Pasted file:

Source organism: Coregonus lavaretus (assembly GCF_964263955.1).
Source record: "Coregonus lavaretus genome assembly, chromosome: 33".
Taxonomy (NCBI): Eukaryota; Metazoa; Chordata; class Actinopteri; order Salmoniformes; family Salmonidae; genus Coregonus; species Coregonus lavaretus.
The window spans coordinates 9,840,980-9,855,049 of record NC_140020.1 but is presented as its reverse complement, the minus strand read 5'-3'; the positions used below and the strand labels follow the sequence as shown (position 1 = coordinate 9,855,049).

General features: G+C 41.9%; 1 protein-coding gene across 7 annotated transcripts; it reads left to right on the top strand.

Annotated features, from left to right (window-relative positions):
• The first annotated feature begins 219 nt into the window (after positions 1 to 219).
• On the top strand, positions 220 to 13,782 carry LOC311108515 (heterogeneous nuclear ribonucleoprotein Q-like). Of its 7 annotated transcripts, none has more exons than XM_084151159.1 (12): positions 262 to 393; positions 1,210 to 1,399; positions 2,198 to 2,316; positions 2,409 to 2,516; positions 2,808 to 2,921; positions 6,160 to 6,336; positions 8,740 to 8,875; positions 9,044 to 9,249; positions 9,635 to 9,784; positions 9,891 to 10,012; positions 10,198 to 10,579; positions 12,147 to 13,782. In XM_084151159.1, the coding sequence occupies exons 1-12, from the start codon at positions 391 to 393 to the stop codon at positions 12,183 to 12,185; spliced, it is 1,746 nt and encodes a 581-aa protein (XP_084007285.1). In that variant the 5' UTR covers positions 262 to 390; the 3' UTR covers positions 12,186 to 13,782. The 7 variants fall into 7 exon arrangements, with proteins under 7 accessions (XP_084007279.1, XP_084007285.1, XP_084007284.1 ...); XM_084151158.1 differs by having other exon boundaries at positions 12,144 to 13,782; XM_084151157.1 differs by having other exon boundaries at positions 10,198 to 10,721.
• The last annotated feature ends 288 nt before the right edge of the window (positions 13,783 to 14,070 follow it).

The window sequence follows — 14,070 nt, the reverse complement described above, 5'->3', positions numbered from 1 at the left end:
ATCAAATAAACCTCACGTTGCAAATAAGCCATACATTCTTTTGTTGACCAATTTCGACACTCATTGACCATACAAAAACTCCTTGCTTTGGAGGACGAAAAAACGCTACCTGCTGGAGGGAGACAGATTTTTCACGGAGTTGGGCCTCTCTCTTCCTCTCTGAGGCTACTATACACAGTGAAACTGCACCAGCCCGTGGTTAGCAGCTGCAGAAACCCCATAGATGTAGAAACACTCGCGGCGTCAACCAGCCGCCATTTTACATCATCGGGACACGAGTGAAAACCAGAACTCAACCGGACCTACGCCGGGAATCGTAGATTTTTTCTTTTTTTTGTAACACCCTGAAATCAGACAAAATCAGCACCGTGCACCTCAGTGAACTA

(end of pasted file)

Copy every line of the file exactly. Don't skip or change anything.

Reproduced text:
Source organism: Coregonus lavaretus (assembly GCF_964263955.1).
Source record: "Coregonus lavaretus genome assembly, chromosome: 33".
Taxonomy (NCBI): Eukaryota; Metazoa; Chordata; class Actinopteri; order Salmoniformes; family Salmonidae; genus Coregonus; species Coregonus lavaretus.
The window spans coordinates 9,840,980-9,855,049 of record NC_140020.1 but is presented as its reverse complement, the minus strand read 5'-3'; the positions used below and the strand labels follow the sequence as shown (position 1 = coordinate 9,855,049).

General features: G+C 41.9%; 1 protein-coding gene across 7 annotated transcripts; it reads left to right on the top strand.

Annotated features, from left to right (window-relative positions):
• The first annotated feature begins 219 nt into the window (after positions 1 to 219).
• On the top strand, positions 220 to 13,782 carry LOC311108515 (heterogeneous nuclear ribonucleoprotein Q-like). Of its 7 annotated transcripts, none has more exons than XM_084151159.1 (12): positions 262 to 393; positions 1,210 to 1,399; positions 2,198 to 2,316; positions 2,409 to 2,516; positions 2,808 to 2,921; positions 6,160 to 6,336; positions 8,740 to 8,875; positions 9,044 to 9,249; positions 9,635 to 9,784; positions 9,891 to 10,012; positions 10,198 to 10,579; positions 12,147 to 13,782. In XM_084151159.1, the coding sequence occupies exons 1-12, from the start codon at positions 391 to 393 to the stop codon at positions 12,183 to 12,185; spliced, it is 1,746 nt and encodes a 581-aa protein (XP_084007285.1). In that variant the 5' UTR covers positions 262 to 390; the 3' UTR covers positions 12,186 to 13,782. The 7 variants fall into 7 exon arrangements, with proteins under 7 accessions (XP_084007279.1, XP_084007285.1, XP_084007284.1 ...); XM_084151158.1 differs by having other exon boundaries at positions 12,144 to 13,782; XM_084151157.1 differs by having other exon boundaries at positions 10,198 to 10,721.
• The last annotated feature ends 288 nt before the right edge of the window (positions 13,783 to 14,070 follow it).

The window sequence follows — 14,070 nt, the reverse complement described above, 5'->3', positions numbered from 1 at the left end:
ATCAAATAAACCTCACGTTGCAAATAAGCCATACATTCTTTTGTTGACCAATTTCGACACTCATTGACCATACAAAAACTCCTTGCTTTGGAGGACGAAAAAACGCTACCTGCTGGAGGGAGACAGATTTTTCACGGAGTTGGGCCTCTCTCTTCCTCTCTGAGGCTACTATACACAGTGAAACTGCACCAGCCCGTGGTTAGCAGCTGCAGAAACCCCATAGATGTAGAAACACTCGCGGCGTCAACCAGCCGCCATTTTACATCATCGGGACACGAGTGAAAACCAGAACTCAACCGGACCTACGCCGGGAATCGTAGATTTTTTCTTTTTTTTGTAACACCCTGAAATCAGACAAAATCAGCACCGTGCACCTCAGTGAACTA